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Originally posted by violet
reply to post by paxnatus
I see that his post is about once you've had these drugs and had a side effect, the damage can be permanent. There's evidence this has happened.
Please don't throw that bi polar label around. These mental illnesses were made up to give reasons doctors can prescribe these drugs. They use a checklist to diagnose and give it a label. Some of the questions on the checklists are things like are you uncomfortable in crowds, is your divorce making you sad, do you feel nervous making a speech in front of others? Who doesn't?
In my previous reply I posted a video documentary called "Making a killing: the untold truth about psychotropic meds" that explains how this all came to be.
edit on 7-4-2013 by violet because: (no reason given)edit on 7-4-2013 by violet because: (no reason given)
Originally posted by paxnatus
The fault lies with the mental health system who horrifically failed this boy and his family....
passing that opinion off as fact is reckless and potentially harmful...
Defense attorney Daniel King asked Appel if Holmes was tested for drugs or other substances. "I saw no indication that he was under the influence of anything," Appel said.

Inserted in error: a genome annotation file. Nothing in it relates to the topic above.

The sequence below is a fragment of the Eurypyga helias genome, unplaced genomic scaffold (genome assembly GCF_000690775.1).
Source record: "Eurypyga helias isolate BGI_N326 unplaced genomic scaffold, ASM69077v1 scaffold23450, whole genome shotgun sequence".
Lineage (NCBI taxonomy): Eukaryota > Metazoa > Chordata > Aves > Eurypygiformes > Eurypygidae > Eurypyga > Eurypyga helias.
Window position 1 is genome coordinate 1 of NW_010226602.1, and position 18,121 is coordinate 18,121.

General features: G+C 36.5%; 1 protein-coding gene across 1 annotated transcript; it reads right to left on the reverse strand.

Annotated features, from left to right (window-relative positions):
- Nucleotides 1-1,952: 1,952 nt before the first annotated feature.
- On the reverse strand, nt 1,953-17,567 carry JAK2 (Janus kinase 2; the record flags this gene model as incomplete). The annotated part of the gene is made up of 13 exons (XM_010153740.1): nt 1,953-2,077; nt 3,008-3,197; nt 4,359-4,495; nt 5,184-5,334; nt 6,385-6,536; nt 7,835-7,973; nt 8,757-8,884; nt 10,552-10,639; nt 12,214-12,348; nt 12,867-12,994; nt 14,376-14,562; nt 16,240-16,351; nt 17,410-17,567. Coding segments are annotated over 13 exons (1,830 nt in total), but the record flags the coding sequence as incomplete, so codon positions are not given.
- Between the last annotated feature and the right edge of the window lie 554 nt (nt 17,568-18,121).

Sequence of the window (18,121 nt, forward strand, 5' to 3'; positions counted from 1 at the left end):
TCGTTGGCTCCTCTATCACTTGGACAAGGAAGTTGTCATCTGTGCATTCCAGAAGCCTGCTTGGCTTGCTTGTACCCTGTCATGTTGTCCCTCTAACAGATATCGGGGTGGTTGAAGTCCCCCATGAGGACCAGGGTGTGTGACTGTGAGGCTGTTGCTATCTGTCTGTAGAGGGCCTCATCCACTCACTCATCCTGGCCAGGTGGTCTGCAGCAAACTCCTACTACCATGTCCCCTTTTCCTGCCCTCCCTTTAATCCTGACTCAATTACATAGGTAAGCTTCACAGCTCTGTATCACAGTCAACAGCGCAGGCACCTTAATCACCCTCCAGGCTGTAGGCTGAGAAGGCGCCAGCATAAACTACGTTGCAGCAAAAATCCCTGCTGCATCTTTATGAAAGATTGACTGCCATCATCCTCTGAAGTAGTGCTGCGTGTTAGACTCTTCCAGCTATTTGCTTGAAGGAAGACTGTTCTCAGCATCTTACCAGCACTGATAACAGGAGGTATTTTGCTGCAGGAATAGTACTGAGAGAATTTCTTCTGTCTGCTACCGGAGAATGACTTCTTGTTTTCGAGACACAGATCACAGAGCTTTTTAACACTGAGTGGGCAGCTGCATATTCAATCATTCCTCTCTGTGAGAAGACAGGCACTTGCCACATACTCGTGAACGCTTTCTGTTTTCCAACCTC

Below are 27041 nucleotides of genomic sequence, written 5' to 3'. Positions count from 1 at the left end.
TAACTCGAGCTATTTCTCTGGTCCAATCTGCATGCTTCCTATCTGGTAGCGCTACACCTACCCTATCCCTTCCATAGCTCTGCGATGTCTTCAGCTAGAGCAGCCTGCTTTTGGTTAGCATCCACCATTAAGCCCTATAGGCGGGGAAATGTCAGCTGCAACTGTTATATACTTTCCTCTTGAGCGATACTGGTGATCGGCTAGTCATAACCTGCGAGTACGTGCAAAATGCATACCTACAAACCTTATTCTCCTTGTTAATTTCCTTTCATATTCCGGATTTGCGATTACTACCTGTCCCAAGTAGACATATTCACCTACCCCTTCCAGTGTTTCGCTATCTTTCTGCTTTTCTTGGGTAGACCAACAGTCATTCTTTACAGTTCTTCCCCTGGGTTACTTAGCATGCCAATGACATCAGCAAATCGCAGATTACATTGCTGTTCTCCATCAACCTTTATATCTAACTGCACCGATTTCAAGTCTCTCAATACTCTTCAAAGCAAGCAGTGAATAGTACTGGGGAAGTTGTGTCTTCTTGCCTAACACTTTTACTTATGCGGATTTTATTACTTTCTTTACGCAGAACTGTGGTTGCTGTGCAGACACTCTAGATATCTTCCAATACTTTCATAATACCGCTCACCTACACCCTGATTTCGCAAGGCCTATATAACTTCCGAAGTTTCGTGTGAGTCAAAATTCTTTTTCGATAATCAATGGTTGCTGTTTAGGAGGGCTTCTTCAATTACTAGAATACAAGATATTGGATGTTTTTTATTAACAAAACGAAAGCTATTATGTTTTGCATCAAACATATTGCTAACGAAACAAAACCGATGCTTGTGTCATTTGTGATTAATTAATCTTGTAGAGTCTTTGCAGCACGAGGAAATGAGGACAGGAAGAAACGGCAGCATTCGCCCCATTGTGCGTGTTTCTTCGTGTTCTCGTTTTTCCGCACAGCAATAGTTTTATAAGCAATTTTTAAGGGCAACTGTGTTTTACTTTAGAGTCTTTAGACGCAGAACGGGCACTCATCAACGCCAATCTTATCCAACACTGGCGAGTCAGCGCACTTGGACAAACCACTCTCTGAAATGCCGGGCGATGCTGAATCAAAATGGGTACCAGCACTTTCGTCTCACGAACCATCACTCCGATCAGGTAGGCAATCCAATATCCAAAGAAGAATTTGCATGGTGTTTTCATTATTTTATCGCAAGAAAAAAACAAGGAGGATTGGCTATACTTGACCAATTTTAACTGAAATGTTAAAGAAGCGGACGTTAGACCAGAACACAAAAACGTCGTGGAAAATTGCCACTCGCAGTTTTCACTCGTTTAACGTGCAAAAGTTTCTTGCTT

Sources also said detectives put bags over his hands to preserve any gunshot residue. Sources told CALL7 that Holmes began playing with the bags pretending they were two puppets.
Because of the many problems Traina exhibited from childhood, his life included a number of psychiatric hospitalizations for drug abuse and for treatment of bipolar disorder. While his mother wrote that she tried everything at her disposal to get him the proper medical help, Traina at 19 died of a self-administered morphine overdose at the home of Julie Campbell; a family friend.
His mother told his life story and of the struggles with his illness in her 1998 book titled "His Bright Light: The Story of Nick Traina."